February and March may seem like the absolute doldrums for gardeners in the North East, but for me this is really where the fun begins. Starting in mid January my daily run to the post is enhanced by the plethora of seed catalogs and gardener supply fliers that inundate the more mundane sampling of bills and offers of credit. These magazines, filled with flawless, sparkling, brightly colored fruits and flowers not only bring the remembrance of springtime just when it seems like winter will never end, but spark the planning and scheming process that every gardener goes through each year. Moreover, for me they offer not just ideas and choices of what to grow, but actual hope for the delights of spring, and desire for a bountiful garden, in much the same way that ads for fancy skin cream lure us in with the unattainable promise of youth and beauty. I know it sounds foolish, but there it is.
This winter, when John Scheepers and Gurney’s and Burpee came to tempt me with their seductive photos, I threw them immediately into the recycle bin, and here’s why. Last fall on my birthday I received a wonderful present from a girlfriend of mine. It was a gardeners journal, a subscription to Heirloom Gardener, and a seed catalog from Baker Creek. She knows me well. I devoured the magazine. I learned more about GMOs and gardening history in the US, and I vowed that never again would I plant a seed whose origin was questionable. I saved the seed catalog for February.
The decision to plant a non GMO garden was a big one for me. While I profess that organic is best, I’m not above sprinkling my soil with a little Seven when I can’t get rid of those pesky ants around my eggplant. Even thought I detest chain department stores and all they do to wreck local economy, I’ve been known to buy a tomato plant at Home Depot on impulse. While I tout the values of a nutrient rich, homegrown local and balanced diet, I’m the first one to order pizza when I’m too tired to cook. So Ok, I’ll admit it, I’m a hypocrite. But now it’s time to step up to the plate. Genetically modified food is bad. Bad for us nutritionally, bad for local economy and a just plain bad for the environment. Get more information on this at www.nongmoproject.org/learn-more
When I plan my garden in the spring I start with a list of what I’d like to grow. Then I make a map of my garden and, referring to last years map, add each thing where I feel it would grow best. When I actually do the work my plan often changes, if, for instance, I bought more tomatoes than will fit in the allotted space. Sometimes I cluster, other years I might mix it up, say putting the carrots in with the beets or planting every other tomato and pepper. My garden is quite small, so I often cram. Every year I plant some things from seed, like beets, and beans, and carrots, and some things from plants that I purchase, like tomatoes and squash and melon. The only things I start from seed indoors myself are pepper plants and this mostly because I have more of a selection than I can find at the greenhouse. Deciding to choose heirloom and non GMO plants means that I have to either find a source for heirloom plants, or grow them myself. While there is a local CSA that I believe sells plants in the spring, I didn’t want to limit my choices, and since I have had some luck with peppers, I decided to go ahead and start my entire garden from seed. That means all the tomatoes, melons, squash, eggplant, cucumber, spices, cabbage and peppers. Yikes!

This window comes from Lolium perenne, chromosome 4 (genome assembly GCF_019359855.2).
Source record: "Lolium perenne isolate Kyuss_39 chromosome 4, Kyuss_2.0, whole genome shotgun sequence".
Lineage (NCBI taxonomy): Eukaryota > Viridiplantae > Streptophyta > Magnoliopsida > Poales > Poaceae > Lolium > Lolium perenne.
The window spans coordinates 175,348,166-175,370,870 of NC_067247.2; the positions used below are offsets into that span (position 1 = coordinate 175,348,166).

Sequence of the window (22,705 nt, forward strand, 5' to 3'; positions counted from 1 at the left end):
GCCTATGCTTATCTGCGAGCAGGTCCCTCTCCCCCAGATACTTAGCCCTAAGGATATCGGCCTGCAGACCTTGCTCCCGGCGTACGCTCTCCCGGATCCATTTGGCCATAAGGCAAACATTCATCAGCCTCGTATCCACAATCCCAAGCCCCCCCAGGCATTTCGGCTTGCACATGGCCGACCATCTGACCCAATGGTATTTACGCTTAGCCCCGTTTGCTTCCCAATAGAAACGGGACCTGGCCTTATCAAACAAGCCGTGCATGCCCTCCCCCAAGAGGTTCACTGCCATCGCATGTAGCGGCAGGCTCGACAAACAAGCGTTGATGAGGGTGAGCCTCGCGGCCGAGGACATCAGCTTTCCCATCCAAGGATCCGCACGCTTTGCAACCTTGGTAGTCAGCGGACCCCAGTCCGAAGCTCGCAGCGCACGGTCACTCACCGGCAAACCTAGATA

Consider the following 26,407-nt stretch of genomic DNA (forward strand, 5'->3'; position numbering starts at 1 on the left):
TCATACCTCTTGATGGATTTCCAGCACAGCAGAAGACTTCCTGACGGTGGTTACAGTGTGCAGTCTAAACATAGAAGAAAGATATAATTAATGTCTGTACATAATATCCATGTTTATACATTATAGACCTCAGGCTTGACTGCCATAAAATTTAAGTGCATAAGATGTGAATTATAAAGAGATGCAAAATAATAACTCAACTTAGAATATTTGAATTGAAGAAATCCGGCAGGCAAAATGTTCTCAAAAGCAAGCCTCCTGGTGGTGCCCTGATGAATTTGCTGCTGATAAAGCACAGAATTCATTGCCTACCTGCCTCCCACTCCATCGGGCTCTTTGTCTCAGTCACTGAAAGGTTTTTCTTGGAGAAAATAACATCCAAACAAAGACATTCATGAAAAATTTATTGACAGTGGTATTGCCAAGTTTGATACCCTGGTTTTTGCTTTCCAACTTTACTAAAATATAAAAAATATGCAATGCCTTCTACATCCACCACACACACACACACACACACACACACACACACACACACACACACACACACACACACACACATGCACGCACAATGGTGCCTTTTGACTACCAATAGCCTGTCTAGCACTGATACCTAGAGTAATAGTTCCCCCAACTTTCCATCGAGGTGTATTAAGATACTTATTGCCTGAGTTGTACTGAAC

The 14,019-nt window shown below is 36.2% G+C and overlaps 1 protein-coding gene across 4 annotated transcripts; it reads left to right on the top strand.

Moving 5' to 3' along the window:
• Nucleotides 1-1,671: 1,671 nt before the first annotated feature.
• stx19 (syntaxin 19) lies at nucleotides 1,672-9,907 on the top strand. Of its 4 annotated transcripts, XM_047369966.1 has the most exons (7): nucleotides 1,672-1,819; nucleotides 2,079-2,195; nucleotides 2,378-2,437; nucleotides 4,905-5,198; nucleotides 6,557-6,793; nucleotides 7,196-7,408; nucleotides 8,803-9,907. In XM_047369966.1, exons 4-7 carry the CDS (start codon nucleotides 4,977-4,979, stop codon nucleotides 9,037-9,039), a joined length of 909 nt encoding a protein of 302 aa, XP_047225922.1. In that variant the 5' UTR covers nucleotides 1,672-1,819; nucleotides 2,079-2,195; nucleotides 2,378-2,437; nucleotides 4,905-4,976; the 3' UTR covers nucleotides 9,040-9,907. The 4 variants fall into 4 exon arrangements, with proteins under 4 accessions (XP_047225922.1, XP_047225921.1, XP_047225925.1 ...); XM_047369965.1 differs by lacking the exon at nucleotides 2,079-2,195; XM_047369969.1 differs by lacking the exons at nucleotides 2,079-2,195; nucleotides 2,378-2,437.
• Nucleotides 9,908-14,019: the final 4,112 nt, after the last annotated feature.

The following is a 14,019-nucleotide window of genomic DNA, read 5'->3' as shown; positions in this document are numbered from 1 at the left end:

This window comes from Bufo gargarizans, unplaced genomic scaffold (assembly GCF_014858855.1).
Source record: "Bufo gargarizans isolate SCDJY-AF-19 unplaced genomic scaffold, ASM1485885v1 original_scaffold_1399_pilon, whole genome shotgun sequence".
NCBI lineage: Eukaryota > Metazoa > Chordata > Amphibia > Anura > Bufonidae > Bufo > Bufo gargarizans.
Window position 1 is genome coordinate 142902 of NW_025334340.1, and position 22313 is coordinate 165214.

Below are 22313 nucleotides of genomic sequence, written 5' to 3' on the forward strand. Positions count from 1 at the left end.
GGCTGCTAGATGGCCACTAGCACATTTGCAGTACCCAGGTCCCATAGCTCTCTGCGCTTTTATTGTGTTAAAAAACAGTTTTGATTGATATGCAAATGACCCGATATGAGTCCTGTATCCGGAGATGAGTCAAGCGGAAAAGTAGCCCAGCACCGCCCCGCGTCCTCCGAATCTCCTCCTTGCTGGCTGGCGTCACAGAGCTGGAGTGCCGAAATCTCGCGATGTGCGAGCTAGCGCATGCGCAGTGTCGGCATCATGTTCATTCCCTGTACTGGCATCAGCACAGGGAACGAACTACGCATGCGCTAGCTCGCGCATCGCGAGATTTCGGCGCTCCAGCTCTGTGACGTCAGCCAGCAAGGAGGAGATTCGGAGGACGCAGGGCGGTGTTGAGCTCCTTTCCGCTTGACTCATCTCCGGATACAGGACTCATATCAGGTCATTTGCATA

Last month I finally made my choices from the Bakers Creek Heirloom Seed Company catalog. I highly recommend this company to anyone who is a vegetable fanatic. Their selection is unbelievable and their knowledge extensive. Their website has tons of valuable information and it’s just fun to browse. Check it out at www.rareseeds.com After days and weeks of poring over the descriptions and photographs of exotic and divine vegetables (am I the only one who finds vegetables alluring?) I ordered 38 types of seeds. 10 types of tomato alone, with names like Green Zebra and Black Prince. Where I’ll put them is still a mystery. I made a schedule by counting back in weeks from the average last frost date (May 20th). I borrowed some growing lamps and purchased seed pots and starter mix. I rearranged my bathroom and tub area to fit the seed trays. I planted the onions and the eggplant.
While I tell myself that it’s the best thing to do, I remain nervous about starting all the seeds myself. I’m not a very technical person but I’m smart enough to know that if I was, I’d have a better chance of growing healthy plants. There is a science to it that I have yet to figure out. My policy of flying by the seat of my pants and hoping things work out for the best might not serve me so well in this instance. If I were so inclined, I would spend some time figuring out optimal light cycles, temperatures, nitrogen mixes and hardening practices for different types of plants. Then again, it’s just nature, after all, and there really is no stopping it. The worst case scenario is that I have to source the plants after all. It’s not like I’ll never eat another homegrown tomato if my seeds fail to thrive. And there is hope! Even though there is still 2 feet of snow on the ground, my 300 onions are already an inch tall.
I’d love to hear from anyone with any advice or expertise on starting plants indoors. My set-up is not very complicated, but advice on light times, bulbs, best starter mix, or just about anything would be much appreciated. Happy growing!